Due to all non-resident cases being transferred to the positive individual’s county of permanent residence upon notification of positive test result, we will no longer be reporting specifics on these cases. Total number of non-resident cases will continue to be provided on the dashboard.

Breakthrough Cases

When an individual tests positive for COVID-19 more than two weeks after receiving the final dose of a COVID-19 vaccine that is considered a breakthrough case. Vaccine breakthrough cases are expected. COVID-19 vaccines are effective and are a critical tool to bring the pandemic under control. However, no vaccines are 100% effective at preventing illness in vaccinated people. There will be a small percentage of fully vaccinated people who still get sick, are hospitalized, or die from COVID-19. According to the CDC, there is evidence that vaccination may make illness less severe for those who are vaccinated and still get sick.

Since the week of April 12th when the first breakthrough case was reported, there have been 2,477 positive cases of COVID-19 reported in Dare County. 1,998 (81%) of those cases were not vaccinated or not fully vaccinated. Of the 479 breakthrough cases:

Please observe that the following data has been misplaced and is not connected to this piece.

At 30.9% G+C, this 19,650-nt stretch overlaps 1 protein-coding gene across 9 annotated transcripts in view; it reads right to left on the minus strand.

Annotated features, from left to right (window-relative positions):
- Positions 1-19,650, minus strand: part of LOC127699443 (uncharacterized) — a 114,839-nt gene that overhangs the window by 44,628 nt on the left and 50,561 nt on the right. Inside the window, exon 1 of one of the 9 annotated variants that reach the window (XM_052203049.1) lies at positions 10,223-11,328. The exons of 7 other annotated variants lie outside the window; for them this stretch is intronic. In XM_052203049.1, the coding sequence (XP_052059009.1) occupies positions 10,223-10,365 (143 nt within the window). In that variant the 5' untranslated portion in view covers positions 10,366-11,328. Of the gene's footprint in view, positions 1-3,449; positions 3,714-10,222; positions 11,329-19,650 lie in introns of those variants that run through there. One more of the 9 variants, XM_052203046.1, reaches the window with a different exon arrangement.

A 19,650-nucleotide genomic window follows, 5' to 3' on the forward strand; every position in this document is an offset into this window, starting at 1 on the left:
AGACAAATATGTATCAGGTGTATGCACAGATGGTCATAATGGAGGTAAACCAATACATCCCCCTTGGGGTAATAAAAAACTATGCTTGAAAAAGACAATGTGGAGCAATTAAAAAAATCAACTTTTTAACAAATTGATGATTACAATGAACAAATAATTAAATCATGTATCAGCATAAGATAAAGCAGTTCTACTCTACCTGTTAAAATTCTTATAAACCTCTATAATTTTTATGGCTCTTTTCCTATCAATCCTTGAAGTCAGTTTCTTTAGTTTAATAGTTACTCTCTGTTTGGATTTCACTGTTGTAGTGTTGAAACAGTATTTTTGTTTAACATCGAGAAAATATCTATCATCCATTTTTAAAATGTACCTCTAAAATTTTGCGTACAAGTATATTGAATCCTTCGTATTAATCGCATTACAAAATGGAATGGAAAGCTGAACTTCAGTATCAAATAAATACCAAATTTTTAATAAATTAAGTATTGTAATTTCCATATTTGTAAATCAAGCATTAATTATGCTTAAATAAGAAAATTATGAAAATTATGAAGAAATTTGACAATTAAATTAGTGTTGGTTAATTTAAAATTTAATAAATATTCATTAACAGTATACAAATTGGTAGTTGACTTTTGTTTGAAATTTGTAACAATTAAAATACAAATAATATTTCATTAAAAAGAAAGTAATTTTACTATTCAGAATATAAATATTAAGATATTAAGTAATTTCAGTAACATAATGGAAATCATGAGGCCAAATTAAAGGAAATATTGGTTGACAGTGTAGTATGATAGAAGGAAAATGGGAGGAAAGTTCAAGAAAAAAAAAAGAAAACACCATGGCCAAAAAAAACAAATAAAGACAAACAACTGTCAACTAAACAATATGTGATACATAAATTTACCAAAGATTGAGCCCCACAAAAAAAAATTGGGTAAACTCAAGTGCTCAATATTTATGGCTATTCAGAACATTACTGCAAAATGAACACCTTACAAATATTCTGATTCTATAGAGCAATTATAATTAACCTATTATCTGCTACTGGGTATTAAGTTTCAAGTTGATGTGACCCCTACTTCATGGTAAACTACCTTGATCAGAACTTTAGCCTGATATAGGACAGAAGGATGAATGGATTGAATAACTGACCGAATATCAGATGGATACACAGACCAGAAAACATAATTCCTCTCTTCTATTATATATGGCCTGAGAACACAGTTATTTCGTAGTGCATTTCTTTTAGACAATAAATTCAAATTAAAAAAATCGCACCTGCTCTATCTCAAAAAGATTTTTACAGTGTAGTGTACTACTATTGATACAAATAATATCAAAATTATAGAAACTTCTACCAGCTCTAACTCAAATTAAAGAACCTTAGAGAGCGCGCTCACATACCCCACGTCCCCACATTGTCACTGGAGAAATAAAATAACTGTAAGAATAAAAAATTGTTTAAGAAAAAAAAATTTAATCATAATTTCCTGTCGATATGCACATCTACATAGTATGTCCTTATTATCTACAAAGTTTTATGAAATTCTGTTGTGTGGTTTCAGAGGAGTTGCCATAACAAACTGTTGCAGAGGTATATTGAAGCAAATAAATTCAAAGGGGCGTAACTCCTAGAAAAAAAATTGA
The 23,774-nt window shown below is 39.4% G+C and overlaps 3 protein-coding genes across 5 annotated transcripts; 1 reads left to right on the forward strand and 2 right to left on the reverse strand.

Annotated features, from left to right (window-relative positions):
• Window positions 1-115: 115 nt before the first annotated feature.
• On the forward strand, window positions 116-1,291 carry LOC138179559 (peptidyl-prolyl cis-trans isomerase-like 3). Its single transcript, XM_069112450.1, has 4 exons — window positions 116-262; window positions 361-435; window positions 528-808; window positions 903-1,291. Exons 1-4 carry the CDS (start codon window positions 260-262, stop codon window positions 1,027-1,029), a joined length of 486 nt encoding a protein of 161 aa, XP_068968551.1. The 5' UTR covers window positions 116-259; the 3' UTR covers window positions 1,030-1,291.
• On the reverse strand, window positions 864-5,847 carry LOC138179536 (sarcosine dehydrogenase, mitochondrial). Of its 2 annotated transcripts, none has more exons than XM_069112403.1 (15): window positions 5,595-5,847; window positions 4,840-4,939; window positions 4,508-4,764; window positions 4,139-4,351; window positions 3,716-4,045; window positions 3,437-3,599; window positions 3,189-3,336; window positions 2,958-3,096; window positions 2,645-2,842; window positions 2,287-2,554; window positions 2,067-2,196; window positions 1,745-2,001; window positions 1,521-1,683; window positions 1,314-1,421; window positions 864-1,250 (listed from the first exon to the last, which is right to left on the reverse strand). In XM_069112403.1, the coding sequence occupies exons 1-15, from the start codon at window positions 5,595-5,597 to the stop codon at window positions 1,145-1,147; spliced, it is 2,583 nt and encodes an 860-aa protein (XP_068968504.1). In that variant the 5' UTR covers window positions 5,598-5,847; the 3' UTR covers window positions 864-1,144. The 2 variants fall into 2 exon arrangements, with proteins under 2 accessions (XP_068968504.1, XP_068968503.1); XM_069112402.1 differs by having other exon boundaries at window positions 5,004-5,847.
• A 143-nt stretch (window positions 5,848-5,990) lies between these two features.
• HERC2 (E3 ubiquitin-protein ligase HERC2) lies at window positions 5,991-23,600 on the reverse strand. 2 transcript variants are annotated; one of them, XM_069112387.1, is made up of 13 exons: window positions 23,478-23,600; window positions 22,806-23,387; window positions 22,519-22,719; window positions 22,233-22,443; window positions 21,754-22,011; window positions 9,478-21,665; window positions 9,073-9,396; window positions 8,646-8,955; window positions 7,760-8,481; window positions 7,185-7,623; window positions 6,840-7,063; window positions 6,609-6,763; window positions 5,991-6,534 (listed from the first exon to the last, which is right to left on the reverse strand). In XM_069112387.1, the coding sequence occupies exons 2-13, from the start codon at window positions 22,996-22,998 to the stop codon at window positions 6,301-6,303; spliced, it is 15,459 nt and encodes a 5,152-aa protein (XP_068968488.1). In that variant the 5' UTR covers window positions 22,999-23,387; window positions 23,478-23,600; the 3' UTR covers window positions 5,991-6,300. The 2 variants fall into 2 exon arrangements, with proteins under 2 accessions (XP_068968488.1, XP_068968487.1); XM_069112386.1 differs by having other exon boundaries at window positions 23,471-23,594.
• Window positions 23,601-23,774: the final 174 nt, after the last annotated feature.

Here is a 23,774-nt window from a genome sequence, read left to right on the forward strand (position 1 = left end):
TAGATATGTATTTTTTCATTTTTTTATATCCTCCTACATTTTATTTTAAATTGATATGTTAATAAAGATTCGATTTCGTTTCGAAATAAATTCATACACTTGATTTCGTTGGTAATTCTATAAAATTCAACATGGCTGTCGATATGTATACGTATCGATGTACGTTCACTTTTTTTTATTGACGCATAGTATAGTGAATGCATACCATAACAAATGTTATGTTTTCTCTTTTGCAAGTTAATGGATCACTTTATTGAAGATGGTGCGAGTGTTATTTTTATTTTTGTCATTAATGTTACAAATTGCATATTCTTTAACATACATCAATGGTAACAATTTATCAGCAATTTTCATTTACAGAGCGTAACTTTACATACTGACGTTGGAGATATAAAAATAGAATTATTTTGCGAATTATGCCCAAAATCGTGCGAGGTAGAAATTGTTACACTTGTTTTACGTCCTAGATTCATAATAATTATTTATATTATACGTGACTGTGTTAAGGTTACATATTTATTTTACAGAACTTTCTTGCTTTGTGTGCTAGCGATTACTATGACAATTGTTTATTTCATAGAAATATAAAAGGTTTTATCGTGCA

277 residents and 202 non-residents

184 were asymptomatic; 226 reported mild symptoms and 35 reported moderate symptoms

2 were hospitalized

0 deaths

100 had the J&J vaccine

196 had the Moderna vaccine

181 had the Pfizer vaccine

2 had Astrazeneca

The whole numbers provided above are for informational purposes and not an indication of effectiveness of one vaccine compared to the others. Of note, the Moderna vaccine has been the predominant vaccine administered by Dare DHHS. The breakdown of the COVID 19 vaccines administered by Dare DHHS are: 5% J&J, 24% Pfizer and 71% Moderna.

COVID Vaccinations in Dare

All individuals 12 years of age and over are encouraged to get the COVID-19 vaccination. COVID-19 vaccinations are readily available at numerous locations throughout the county including the health department and many area pharmacies like: Walgreens, CVS, Sunshine Family Pharmacy, Island Pharmacy, Bear Drugs, and Beach Pharmacy.

Individuals ages 12 and over should get vaccinated regardless of whether you already had COVID-19. That’s because experts do not yet know how long you are protected from getting sick again after recovering from COVID-19. Even if you have already recovered from COVID-19, it is possible that you could be infected with the virus that causes COVID-19 again. Studies have shown that vaccination provides a strong boost in protection in people who have recovered from COVID-19. If you were treated for COVID-19 with monoclonal antibodies or convalescent plasma, you should wait 90 days before getting a COVID-19 vaccine. Talk to your doctor if you are unsure what treatments you received or if you have more questions about getting a COVID-19 vaccine.